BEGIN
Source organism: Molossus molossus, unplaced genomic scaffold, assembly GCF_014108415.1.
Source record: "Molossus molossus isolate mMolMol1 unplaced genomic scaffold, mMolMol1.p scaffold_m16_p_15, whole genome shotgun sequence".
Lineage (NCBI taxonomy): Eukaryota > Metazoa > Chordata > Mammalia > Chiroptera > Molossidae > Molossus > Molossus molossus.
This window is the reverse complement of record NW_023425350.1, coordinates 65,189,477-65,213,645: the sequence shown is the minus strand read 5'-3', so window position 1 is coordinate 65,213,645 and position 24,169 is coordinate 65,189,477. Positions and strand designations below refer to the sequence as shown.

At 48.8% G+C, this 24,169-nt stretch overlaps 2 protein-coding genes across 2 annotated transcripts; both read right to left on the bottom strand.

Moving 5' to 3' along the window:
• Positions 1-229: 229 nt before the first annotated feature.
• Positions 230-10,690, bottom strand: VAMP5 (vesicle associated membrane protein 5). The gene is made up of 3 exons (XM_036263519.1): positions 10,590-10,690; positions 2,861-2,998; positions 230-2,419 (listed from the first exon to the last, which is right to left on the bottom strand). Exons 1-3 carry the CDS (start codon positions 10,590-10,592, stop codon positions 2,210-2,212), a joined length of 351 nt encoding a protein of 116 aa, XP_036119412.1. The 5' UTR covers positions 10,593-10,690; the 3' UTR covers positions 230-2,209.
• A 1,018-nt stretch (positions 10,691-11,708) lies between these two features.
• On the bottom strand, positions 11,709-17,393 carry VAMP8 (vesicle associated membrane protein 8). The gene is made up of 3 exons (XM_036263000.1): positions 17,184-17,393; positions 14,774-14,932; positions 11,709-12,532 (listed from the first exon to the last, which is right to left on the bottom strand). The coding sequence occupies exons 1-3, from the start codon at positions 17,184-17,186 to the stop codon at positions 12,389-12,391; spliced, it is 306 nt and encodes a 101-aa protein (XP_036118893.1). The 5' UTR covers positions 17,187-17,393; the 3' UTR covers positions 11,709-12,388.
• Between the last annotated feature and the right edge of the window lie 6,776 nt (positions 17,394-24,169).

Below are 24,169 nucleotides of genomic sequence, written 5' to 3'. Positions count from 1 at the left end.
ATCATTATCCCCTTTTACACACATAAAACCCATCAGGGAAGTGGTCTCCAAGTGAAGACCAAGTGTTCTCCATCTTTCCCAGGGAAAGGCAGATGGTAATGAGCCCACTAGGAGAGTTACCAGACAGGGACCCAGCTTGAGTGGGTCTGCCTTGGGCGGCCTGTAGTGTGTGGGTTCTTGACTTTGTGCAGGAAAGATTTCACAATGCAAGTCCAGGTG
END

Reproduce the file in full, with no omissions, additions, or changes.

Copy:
Source organism: Molossus molossus, unplaced genomic scaffold, assembly GCF_014108415.1.
Source record: "Molossus molossus isolate mMolMol1 unplaced genomic scaffold, mMolMol1.p scaffold_m16_p_15, whole genome shotgun sequence".
Lineage (NCBI taxonomy): Eukaryota > Metazoa > Chordata > Mammalia > Chiroptera > Molossidae > Molossus > Molossus molossus.
This window is the reverse complement of record NW_023425350.1, coordinates 65,189,477-65,213,645: the sequence shown is the minus strand read 5'-3', so window position 1 is coordinate 65,213,645 and position 24,169 is coordinate 65,189,477. Positions and strand designations below refer to the sequence as shown.

At 48.8% G+C, this 24,169-nt stretch overlaps 2 protein-coding genes across 2 annotated transcripts; both read right to left on the bottom strand.

Moving 5' to 3' along the window:
• Positions 1-229: 229 nt before the first annotated feature.
• Positions 230-10,690, bottom strand: VAMP5 (vesicle associated membrane protein 5). The gene is made up of 3 exons (XM_036263519.1): positions 10,590-10,690; positions 2,861-2,998; positions 230-2,419 (listed from the first exon to the last, which is right to left on the bottom strand). Exons 1-3 carry the CDS (start codon positions 10,590-10,592, stop codon positions 2,210-2,212), a joined length of 351 nt encoding a protein of 116 aa, XP_036119412.1. The 5' UTR covers positions 10,593-10,690; the 3' UTR covers positions 230-2,209.
• A 1,018-nt stretch (positions 10,691-11,708) lies between these two features.
• On the bottom strand, positions 11,709-17,393 carry VAMP8 (vesicle associated membrane protein 8). The gene is made up of 3 exons (XM_036263000.1): positions 17,184-17,393; positions 14,774-14,932; positions 11,709-12,532 (listed from the first exon to the last, which is right to left on the bottom strand). The coding sequence occupies exons 1-3, from the start codon at positions 17,184-17,186 to the stop codon at positions 12,389-12,391; spliced, it is 306 nt and encodes a 101-aa protein (XP_036118893.1). The 5' UTR covers positions 17,187-17,393; the 3' UTR covers positions 11,709-12,388.
• Between the last annotated feature and the right edge of the window lie 6,776 nt (positions 17,394-24,169).

Below are 24,169 nucleotides of genomic sequence, written 5' to 3'. Positions count from 1 at the left end.
ATCATTATCCCCTTTTACACACATAAAACCCATCAGGGAAGTGGTCTCCAAGTGAAGACCAAGTGTTCTCCATCTTTCCCAGGGAAAGGCAGATGGTAATGAGCCCACTAGGAGAGTTACCAGACAGGGACCCAGCTTGAGTGGGTCTGCCTTGGGCGGCCTGTAGTGTGTGGGTTCTTGACTTTGTGCAGGAAAGATTTCACAATGCAAGTCCAGGTG